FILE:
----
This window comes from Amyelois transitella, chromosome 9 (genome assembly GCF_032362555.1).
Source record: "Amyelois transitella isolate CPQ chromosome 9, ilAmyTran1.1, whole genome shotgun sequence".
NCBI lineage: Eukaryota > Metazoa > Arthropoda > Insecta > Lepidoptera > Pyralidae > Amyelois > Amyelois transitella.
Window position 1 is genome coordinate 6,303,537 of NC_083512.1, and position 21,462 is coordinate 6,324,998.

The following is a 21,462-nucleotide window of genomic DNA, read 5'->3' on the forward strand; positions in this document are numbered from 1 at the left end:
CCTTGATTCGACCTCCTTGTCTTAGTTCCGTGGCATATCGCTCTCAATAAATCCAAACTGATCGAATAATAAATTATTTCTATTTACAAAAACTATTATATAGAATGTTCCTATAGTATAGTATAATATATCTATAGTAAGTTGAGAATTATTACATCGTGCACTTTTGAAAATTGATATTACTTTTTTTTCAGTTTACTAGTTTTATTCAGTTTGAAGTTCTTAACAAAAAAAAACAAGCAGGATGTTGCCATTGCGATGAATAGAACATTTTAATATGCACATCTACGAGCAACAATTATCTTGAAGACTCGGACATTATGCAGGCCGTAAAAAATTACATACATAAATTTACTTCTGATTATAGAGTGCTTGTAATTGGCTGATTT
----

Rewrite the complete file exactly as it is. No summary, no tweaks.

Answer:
This window comes from Amyelois transitella, chromosome 9 (genome assembly GCF_032362555.1).
Source record: "Amyelois transitella isolate CPQ chromosome 9, ilAmyTran1.1, whole genome shotgun sequence".
NCBI lineage: Eukaryota > Metazoa > Arthropoda > Insecta > Lepidoptera > Pyralidae > Amyelois > Amyelois transitella.
Window position 1 is genome coordinate 6,303,537 of NC_083512.1, and position 21,462 is coordinate 6,324,998.

The following is a 21,462-nucleotide window of genomic DNA, read 5'->3' on the forward strand; positions in this document are numbered from 1 at the left end:
CCTTGATTCGACCTCCTTGTCTTAGTTCCGTGGCATATCGCTCTCAATAAATCCAAACTGATCGAATAATAAATTATTTCTATTTACAAAAACTATTATATAGAATGTTCCTATAGTATAGTATAATATATCTATAGTAAGTTGAGAATTATTACATCGTGCACTTTTGAAAATTGATATTACTTTTTTTTCAGTTTACTAGTTTTATTCAGTTTGAAGTTCTTAACAAAAAAAAACAAGCAGGATGTTGCCATTGCGATGAATAGAACATTTTAATATGCACATCTACGAGCAACAATTATCTTGAAGACTCGGACATTATGCAGGCCGTAAAAAATTACATACATAAATTTACTTCTGATTATAGAGTGCTTGTAATTGGCTGATTT